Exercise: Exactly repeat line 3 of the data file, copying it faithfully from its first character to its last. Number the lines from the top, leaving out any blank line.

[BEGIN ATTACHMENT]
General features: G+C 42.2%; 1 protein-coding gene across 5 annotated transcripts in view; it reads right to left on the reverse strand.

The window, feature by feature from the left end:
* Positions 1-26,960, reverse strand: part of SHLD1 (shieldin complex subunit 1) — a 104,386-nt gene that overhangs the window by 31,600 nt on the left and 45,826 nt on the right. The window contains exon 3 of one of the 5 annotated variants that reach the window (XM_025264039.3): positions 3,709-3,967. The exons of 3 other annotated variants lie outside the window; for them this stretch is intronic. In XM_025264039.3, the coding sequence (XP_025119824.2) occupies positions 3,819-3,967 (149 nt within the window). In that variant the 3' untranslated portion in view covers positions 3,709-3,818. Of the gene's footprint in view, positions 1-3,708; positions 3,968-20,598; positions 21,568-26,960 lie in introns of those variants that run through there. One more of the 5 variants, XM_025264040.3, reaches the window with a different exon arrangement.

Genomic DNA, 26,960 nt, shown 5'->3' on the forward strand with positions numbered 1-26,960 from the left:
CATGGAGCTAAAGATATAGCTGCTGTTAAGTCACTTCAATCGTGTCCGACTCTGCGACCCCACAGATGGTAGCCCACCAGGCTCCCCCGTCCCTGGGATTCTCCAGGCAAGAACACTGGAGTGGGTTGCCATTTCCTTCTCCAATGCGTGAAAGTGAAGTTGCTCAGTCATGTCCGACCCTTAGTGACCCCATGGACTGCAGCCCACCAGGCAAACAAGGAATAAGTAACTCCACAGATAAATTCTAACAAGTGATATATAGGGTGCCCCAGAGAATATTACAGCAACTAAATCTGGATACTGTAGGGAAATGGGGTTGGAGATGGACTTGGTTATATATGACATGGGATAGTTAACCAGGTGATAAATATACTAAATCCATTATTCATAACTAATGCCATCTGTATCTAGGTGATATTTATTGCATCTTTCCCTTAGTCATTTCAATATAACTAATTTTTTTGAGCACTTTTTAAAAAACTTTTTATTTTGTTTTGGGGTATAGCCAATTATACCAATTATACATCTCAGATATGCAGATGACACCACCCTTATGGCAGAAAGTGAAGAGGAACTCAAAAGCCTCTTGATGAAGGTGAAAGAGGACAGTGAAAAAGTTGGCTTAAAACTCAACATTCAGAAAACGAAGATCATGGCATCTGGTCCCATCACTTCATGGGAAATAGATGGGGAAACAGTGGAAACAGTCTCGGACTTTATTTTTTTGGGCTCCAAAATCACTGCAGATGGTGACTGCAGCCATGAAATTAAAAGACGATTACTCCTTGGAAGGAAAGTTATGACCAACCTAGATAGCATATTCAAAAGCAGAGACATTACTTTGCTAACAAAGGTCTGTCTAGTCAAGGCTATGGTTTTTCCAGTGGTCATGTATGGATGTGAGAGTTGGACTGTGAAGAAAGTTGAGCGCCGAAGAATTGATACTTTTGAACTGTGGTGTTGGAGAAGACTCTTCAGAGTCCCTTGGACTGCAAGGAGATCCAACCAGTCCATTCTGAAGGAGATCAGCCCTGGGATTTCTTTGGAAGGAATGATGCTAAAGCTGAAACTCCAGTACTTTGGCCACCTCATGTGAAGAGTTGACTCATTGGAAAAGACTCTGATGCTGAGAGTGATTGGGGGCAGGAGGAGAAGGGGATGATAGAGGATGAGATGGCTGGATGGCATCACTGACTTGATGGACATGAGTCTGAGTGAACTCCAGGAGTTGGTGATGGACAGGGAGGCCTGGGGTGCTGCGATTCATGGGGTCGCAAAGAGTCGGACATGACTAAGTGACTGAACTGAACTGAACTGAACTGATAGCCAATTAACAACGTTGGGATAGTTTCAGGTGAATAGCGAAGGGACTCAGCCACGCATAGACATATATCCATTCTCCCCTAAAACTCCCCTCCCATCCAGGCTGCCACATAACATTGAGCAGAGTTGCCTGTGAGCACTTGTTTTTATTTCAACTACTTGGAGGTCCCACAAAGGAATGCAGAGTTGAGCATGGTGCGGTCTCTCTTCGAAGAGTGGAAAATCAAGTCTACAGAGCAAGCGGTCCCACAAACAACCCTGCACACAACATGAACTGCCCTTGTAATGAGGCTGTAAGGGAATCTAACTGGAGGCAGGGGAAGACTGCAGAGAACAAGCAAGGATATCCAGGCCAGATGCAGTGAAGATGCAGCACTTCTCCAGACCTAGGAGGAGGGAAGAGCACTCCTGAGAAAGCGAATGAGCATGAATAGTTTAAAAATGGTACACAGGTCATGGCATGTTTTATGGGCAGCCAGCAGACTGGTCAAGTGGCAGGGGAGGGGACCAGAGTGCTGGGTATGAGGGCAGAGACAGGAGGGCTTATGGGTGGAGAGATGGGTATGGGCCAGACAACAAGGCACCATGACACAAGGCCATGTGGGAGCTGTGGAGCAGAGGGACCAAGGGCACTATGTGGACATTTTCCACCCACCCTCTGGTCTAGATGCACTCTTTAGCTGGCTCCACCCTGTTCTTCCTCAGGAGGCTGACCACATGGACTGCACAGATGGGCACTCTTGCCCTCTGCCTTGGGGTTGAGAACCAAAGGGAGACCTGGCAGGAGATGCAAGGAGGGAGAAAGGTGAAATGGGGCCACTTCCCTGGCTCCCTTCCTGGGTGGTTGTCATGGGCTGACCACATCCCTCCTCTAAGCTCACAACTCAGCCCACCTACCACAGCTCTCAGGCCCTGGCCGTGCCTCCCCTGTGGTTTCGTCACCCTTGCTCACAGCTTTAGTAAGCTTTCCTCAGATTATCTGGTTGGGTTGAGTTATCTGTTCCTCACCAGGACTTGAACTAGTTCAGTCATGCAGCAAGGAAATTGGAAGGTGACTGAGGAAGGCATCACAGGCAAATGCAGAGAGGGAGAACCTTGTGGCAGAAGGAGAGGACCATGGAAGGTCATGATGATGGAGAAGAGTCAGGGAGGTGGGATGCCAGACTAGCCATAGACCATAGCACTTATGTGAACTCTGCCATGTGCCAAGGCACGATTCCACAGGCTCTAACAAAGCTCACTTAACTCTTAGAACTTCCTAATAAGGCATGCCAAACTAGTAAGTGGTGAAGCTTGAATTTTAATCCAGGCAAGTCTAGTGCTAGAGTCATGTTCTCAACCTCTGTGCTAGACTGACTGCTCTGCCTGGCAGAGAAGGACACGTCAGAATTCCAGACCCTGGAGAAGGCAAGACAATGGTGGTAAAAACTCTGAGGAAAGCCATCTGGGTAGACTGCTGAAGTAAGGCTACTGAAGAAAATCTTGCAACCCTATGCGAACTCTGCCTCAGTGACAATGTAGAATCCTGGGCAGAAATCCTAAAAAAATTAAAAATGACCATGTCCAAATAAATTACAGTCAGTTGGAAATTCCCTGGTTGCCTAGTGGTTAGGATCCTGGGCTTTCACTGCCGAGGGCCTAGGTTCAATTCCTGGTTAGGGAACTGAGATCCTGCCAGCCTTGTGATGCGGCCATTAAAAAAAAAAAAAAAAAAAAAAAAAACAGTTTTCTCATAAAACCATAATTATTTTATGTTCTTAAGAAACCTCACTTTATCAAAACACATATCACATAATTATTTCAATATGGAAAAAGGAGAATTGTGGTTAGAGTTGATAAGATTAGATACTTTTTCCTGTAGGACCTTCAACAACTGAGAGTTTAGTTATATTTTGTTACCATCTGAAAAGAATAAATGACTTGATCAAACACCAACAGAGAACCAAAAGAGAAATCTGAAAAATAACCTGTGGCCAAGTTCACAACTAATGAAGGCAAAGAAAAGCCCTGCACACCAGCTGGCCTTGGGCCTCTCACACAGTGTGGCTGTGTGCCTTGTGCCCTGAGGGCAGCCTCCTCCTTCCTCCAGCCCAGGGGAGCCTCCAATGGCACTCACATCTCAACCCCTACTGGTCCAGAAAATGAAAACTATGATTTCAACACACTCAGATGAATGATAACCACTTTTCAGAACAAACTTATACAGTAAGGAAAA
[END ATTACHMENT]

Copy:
* Positions 1-26,960, reverse strand: part of SHLD1 (shieldin complex subunit 1) — a 104,386-nt gene that overhangs the window by 31,600 nt on the left and 45,826 nt on the right. The window contains exon 3 of one of the 5 annotated variants that reach the window (XM_025264039.3): positions 3,709-3,967. The exons of 3 other annotated variants lie outside the window; for them this stretch is intronic. In XM_025264039.3, the coding sequence (XP_025119824.2) occupies positions 3,819-3,967 (149 nt within the window). In that variant the 3' untranslated portion in view covers positions 3,709-3,818. Of the gene's footprint in view, positions 1-3,708; positions 3,968-20,598; positions 21,568-26,960 lie in introns of those variants that run through there. One more of the 5 variants, XM_025264040.3, reaches the window with a different exon arrangement.